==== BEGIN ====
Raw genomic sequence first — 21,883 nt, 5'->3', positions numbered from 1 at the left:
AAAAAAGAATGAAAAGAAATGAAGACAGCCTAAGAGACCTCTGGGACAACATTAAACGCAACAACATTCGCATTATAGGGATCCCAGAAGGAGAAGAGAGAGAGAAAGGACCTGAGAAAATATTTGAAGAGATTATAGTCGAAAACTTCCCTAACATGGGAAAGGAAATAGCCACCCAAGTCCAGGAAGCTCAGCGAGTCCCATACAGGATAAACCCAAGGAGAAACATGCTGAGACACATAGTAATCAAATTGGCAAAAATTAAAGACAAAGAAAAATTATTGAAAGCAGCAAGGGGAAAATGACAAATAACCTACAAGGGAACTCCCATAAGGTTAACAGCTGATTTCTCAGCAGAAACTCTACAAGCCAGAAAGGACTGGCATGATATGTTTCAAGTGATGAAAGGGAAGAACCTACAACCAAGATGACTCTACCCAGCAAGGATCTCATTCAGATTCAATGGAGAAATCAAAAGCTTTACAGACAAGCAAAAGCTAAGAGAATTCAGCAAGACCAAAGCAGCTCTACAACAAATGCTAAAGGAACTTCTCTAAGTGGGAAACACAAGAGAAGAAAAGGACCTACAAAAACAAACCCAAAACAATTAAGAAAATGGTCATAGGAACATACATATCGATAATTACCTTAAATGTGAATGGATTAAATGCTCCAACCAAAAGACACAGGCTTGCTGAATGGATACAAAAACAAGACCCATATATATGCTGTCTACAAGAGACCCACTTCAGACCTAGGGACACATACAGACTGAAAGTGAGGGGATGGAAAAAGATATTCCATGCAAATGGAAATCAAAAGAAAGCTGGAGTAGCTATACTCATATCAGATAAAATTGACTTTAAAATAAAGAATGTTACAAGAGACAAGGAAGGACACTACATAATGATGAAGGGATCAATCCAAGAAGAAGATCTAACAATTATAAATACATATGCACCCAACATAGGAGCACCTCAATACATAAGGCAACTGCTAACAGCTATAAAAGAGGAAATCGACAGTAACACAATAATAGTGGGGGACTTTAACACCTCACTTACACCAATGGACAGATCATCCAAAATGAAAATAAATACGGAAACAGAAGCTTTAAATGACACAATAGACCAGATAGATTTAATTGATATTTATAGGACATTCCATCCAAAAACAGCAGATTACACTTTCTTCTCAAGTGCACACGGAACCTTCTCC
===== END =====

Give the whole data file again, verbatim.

Raw genomic sequence first — 21,883 nt, 5'->3', positions numbered from 1 at the left:
AAAAAAGAATGAAAAGAAATGAAGACAGCCTAAGAGACCTCTGGGACAACATTAAACGCAACAACATTCGCATTATAGGGATCCCAGAAGGAGAAGAGAGAGAGAAAGGACCTGAGAAAATATTTGAAGAGATTATAGTCGAAAACTTCCCTAACATGGGAAAGGAAATAGCCACCCAAGTCCAGGAAGCTCAGCGAGTCCCATACAGGATAAACCCAAGGAGAAACATGCTGAGACACATAGTAATCAAATTGGCAAAAATTAAAGACAAAGAAAAATTATTGAAAGCAGCAAGGGGAAAATGACAAATAACCTACAAGGGAACTCCCATAAGGTTAACAGCTGATTTCTCAGCAGAAACTCTACAAGCCAGAAAGGACTGGCATGATATGTTTCAAGTGATGAAAGGGAAGAACCTACAACCAAGATGACTCTACCCAGCAAGGATCTCATTCAGATTCAATGGAGAAATCAAAAGCTTTACAGACAAGCAAAAGCTAAGAGAATTCAGCAAGACCAAAGCAGCTCTACAACAAATGCTAAAGGAACTTCTCTAAGTGGGAAACACAAGAGAAGAAAAGGACCTACAAAAACAAACCCAAAACAATTAAGAAAATGGTCATAGGAACATACATATCGATAATTACCTTAAATGTGAATGGATTAAATGCTCCAACCAAAAGACACAGGCTTGCTGAATGGATACAAAAACAAGACCCATATATATGCTGTCTACAAGAGACCCACTTCAGACCTAGGGACACATACAGACTGAAAGTGAGGGGATGGAAAAAGATATTCCATGCAAATGGAAATCAAAAGAAAGCTGGAGTAGCTATACTCATATCAGATAAAATTGACTTTAAAATAAAGAATGTTACAAGAGACAAGGAAGGACACTACATAATGATGAAGGGATCAATCCAAGAAGAAGATCTAACAATTATAAATACATATGCACCCAACATAGGAGCACCTCAATACATAAGGCAACTGCTAACAGCTATAAAAGAGGAAATCGACAGTAACACAATAATAGTGGGGGACTTTAACACCTCACTTACACCAATGGACAGATCATCCAAAATGAAAATAAATACGGAAACAGAAGCTTTAAATGACACAATAGACCAGATAGATTTAATTGATATTTATAGGACATTCCATCCAAAAACAGCAGATTACACTTTCTTCTCAAGTGCACACGGAACCTTCTCC